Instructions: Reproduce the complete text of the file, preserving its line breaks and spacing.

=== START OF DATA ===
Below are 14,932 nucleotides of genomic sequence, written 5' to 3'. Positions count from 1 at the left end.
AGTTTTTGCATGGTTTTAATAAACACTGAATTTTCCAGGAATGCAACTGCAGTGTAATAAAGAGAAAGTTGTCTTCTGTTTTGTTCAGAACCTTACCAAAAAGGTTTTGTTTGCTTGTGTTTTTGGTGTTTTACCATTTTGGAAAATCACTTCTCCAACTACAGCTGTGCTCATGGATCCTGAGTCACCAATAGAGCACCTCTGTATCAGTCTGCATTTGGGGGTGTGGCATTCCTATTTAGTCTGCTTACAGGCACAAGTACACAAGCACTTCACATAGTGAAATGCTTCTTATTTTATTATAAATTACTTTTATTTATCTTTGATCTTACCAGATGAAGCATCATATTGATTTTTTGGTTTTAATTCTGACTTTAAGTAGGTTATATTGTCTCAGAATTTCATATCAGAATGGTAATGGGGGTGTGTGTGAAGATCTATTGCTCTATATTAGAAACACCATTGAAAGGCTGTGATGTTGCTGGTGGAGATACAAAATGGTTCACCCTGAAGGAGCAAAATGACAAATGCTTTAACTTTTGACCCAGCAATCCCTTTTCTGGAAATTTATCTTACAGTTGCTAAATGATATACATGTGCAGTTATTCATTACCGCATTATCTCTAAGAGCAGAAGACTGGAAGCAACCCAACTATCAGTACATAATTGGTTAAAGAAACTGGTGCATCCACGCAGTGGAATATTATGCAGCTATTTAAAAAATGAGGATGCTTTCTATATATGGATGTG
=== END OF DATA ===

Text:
Below are 14,932 nucleotides of genomic sequence, written 5' to 3'. Positions count from 1 at the left end.
AGTTTTTGCATGGTTTTAATAAACACTGAATTTTCCAGGAATGCAACTGCAGTGTAATAAAGAGAAAGTTGTCTTCTGTTTTGTTCAGAACCTTACCAAAAAGGTTTTGTTTGCTTGTGTTTTTGGTGTTTTACCATTTTGGAAAATCACTTCTCCAACTACAGCTGTGCTCATGGATCCTGAGTCACCAATAGAGCACCTCTGTATCAGTCTGCATTTGGGGGTGTGGCATTCCTATTTAGTCTGCTTACAGGCACAAGTACACAAGCACTTCACATAGTGAAATGCTTCTTATTTTATTATAAATTACTTTTATTTATCTTTGATCTTACCAGATGAAGCATCATATTGATTTTTTGGTTTTAATTCTGACTTTAAGTAGGTTATATTGTCTCAGAATTTCATATCAGAATGGTAATGGGGGTGTGTGTGAAGATCTATTGCTCTATATTAGAAACACCATTGAAAGGCTGTGATGTTGCTGGTGGAGATACAAAATGGTTCACCCTGAAGGAGCAAAATGACAAATGCTTTAACTTTTGACCCAGCAATCCCTTTTCTGGAAATTTATCTTACAGTTGCTAAATGATATACATGTGCAGTTATTCATTACCGCATTATCTCTAAGAGCAGAAGACTGGAAGCAACCCAACTATCAGTACATAATTGGTTAAAGAAACTGGTGCATCCACGCAGTGGAATATTATGCAGCTATTTAAAAAATGAGGATGCTTTCTATATATGGATGTG